"They make us look victimised. Do I look victimised?" – Princess Hend Al Qassemi
Arab women as heroines
S heikha Hend Al Qassemi is many things but she's not your typical Arabian princess, nor is her royal life limited to crocodile bags. As the Editor in Chief of Velvet, a princess, a member of the UAE royal family, an architect graduate, philanthropist and an author of The Black Book of Arabia, Al Qassemi is fast becoming an international voice for women in the Middle East. In fact, her book, which was originally a series of stories penned for Velvet before it was turned into a book in 2015, has now spread to Russia. Here, Al Qassimi dissects the collection of real stories told by Arab women and at the same time unveiles herself as a heroine...
Congratulations on the launch of your book in Russia. Tell us, how did it all come about?
I was contacted by Bloomsbury, a publishing press, which is the same publisher of "Harry Potter". I was honoured as they were very interested, and they were like "can we have some of the stories and make a book about them"? So I worked through them (the stories) for almost a-year-and-a-half and after that, the book was ready. First, they wanted more stories, and then they wanted less, and then they selected the 12 best stories. And then they asked me to make it longer, add more details about the location, the space, how they looked, to make it juicier. Then they asked me to summarise it, so it was a back-and-forth process. I learned a lot from this experience.
How did you decide which stories to publish?
I would only take stories that were offered to me by the real heroes or the victims of the story. I like to tell the story that teaches a lesson. It could be a happy ending or a sad ending or a painful ending, but in the end it's a good lesson for all of us, to learn from these experience. I mean unrealistic stories don't teach you anything, they just teach you that this is a beautifully written story. I mean people thought this was a book about good women. No! Some women are bad. Some women were victims. But everyone has a story to tell that is worth listening to.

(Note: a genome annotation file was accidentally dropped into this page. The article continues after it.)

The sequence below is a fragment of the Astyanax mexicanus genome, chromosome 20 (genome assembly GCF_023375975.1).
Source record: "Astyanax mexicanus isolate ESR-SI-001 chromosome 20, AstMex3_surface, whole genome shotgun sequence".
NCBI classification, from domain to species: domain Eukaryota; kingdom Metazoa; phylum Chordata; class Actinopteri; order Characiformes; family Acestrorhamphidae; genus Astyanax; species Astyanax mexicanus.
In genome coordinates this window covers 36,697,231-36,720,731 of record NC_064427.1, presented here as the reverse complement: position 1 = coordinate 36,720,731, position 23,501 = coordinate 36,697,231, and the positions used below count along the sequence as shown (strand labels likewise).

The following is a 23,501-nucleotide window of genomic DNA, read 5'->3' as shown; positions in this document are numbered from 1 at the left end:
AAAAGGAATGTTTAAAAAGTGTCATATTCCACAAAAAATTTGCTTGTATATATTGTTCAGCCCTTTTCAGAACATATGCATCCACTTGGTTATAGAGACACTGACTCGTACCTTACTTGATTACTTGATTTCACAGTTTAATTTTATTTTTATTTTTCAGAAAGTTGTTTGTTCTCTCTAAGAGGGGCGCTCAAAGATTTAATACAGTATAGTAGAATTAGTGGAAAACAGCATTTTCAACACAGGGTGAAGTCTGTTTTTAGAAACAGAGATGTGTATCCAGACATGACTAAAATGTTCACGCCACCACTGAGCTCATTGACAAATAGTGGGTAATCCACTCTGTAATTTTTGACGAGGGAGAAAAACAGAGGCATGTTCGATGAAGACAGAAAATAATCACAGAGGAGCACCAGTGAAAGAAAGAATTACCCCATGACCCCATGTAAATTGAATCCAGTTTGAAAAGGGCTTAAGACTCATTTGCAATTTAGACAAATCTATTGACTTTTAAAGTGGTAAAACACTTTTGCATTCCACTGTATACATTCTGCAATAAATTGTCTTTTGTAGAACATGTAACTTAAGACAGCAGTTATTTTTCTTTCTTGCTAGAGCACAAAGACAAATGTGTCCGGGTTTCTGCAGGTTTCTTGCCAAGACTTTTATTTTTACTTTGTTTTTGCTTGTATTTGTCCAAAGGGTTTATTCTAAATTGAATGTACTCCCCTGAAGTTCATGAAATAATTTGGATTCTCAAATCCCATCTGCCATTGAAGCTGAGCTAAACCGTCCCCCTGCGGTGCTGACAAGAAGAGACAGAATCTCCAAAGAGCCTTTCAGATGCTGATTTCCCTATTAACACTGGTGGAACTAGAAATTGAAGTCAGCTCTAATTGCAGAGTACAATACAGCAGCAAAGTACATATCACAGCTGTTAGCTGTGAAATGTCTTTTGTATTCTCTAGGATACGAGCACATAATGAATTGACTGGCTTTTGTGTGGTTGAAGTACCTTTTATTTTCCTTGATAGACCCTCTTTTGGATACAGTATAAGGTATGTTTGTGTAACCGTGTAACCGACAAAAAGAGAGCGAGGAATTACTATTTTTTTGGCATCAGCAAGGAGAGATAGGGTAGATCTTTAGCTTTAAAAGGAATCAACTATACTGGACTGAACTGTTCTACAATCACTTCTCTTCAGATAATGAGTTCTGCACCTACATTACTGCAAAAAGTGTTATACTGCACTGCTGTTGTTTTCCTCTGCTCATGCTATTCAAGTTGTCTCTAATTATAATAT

Your stories are about pain and love. Why did you choose such diverse emotions?
People don't believe it, men don't understand it, even women don't understand. So I gave a voice to pain, like it's a present. If there is pain you have to understand it, you have to accept it, you have to know that if it's there. Then you have to allow the pain to go away, to pass.
I'm putting reality in a book.
The women in your book are heroines. Which story resonates with you the most?
There was a story of about a woman who goes blind on her wedding day. There is another story of a woman who paid Dhs20 million to get her husband out of prison, as told by her daughter. I receive a lot of stories from emotional broken-hearted women, so in the beginning I wasn't interested, but when she told me the story of her mother I was numb. I admired her mother, and I asked to meet her. She was living on community service for Dhs8000 and she had three children. His debt was Dhs40 million, she paid 20 million, and the government forgave the other half. Now they are rich, they're happy, and the wife, now makes perfume at home. The story just shows you how strong a woman needs to be. You are their guide, the fire that cannot be blown out.
Some people have questioned the validity of the stories. What's your response?
Some people do say that none of the stories were true, but I say that I can give them names and that they can go and meet these people, each and everyone.
What's your opinion on how women in the Middle East are viewed?
We don't have many books written by a woman about other women. The books we do have about women from an American or European point of view usually make us look very victimised. Do I look victimised? I mean we have certain boundaries, which we grew up with but we live in equilibrium. If you want to break them, then break them, you are a free woman.
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